ON JAN. 20, China released its defense white paper for 2008, the sixth such policy report from the rising military power. Its previous five defense papers, released every even year since 1998, have given an overview of the country’s military buildup — ranging from its security situation and defense policy to the development of the People’s Liberation Army, military spending, international collaboration and arms control.
If one reads between the lines, last month’s 105-page white paper shed some light on subtle changes in the security function of interaction among the US, China and Taiwan, which deserves consideration by those who are concerned about Taiwan.
Beijing used to urge Washington to pressure Taipei and treat it as a troublemaker, but the defense paper shows that China seems to be shifting in a new direction, attempting to push out US influence to domesticate the Taiwan issue.
Beijing seems determined to win a tug-of-war between Sino-US and Taiwan-US relations. Although it may never openly admit it, one of Beijing’s ulterior motives is to gradually weaken US influence on the Taiwan issue through China’s rising economic, diplomatic and military clout.
On the one hand, China’s white paper denounced US arms sales to Taiwan, which it said had seriously hurt Sino-US relations and stability across the Taiwan Strait.
The paper also said: “Since 1996, a particular country [the US] has provided data on its arms sales to Taiwan to the [UN] Register [of Conventional Arms], which contradicts the spirit of the relevant Resolutions of the UN General Assembly as well as the objectives and principles of the Register. China was impelled to suspend its submission of data to the Register. Since the country concerned has stopped the above-mentioned act, China has resumed, since 2007, submitting data annually to the Register.”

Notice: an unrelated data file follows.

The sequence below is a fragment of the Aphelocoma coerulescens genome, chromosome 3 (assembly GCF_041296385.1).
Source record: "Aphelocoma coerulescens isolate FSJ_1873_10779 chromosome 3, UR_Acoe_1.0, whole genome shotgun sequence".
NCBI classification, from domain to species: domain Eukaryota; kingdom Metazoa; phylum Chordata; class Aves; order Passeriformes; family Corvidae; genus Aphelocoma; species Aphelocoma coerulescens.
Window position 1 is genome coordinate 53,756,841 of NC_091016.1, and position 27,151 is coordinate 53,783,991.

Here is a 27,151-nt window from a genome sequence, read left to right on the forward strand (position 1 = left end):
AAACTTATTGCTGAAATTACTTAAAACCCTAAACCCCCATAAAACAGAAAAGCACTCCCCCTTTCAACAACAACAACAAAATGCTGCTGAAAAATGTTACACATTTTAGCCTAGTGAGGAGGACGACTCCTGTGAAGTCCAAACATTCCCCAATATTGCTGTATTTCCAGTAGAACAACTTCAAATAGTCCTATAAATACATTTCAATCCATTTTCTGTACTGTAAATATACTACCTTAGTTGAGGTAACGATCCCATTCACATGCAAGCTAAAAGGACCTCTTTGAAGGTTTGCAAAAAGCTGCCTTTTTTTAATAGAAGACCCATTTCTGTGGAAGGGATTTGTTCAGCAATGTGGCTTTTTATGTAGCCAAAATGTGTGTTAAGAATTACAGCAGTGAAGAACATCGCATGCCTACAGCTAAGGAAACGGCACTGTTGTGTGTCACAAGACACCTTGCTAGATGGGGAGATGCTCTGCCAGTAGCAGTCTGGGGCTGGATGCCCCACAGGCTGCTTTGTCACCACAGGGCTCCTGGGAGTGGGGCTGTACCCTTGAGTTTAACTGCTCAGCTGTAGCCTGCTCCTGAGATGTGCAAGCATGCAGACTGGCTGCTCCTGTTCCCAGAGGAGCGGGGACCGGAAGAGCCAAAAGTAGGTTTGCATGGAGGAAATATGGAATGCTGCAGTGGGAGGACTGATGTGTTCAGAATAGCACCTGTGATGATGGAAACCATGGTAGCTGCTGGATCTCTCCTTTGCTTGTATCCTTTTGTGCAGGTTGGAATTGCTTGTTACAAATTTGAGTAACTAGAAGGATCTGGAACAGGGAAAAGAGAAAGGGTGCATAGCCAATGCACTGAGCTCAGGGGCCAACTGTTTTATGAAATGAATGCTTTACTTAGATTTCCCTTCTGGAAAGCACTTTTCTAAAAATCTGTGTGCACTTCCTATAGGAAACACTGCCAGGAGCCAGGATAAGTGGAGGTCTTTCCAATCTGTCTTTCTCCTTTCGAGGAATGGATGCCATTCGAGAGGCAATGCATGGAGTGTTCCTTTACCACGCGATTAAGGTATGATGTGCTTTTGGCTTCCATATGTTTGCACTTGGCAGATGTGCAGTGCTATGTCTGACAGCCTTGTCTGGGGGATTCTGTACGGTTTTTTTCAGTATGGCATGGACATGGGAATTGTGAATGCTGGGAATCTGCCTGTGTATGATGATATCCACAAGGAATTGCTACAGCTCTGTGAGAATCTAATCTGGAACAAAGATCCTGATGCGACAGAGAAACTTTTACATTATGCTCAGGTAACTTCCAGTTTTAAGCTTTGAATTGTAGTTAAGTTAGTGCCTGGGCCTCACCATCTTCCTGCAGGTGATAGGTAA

On the other hand, referring to the cross-strait thaw, the paper said Taiwan’s attempts to seek “de jure independence” had been thwarted and the situation across the Taiwan Strait had taken a positive turn. The two sides have made progress in consultations on the common political basis of the “1992 consensus,” it said.
The paper not only played down China’s military buildup opposite Taiwan, but also declared “China will never engage in military expansion now or in the future, no matter how developed it becomes,” although it still treated Taiwanese independence as a potential threat.
These messages aim to create the impression that China’s rise is peaceful, that the two sides of the Strait have resolved their sovereignty dispute and that US arms sales to Taiwan not only violate international law but also constitute interference in China’s domestic affairs and an attempt at sabotaging cross-strait peace.
The white paper also said “China wants to develop cooperative military relations with other countries in various forms of military exchanges and cooperation in an effort to create a military security environment and enhance mutual trust.”
Although it did not say it wanted to establish a confidence-building mechanism (CBM) with Taiwan, it did accentuate that such a move would enhance security and mutual trust. That is to say, Taiwan’s security can be guaranteed through a CBM with China rather than relying on US arms sales.
This seems to echo Chinese President Hu Jintao’s (胡錦濤) six proposals for cross-strait relations made on Dec. 31, when he said: “China will pursue a policy of peaceful development and the two sides can pick the right time to engage in exchanges on military issues and explore setting up a military and security mechanism to build mutual trust, which would help improve the situation in the Taiwan Strait and lessen military and security concerns.”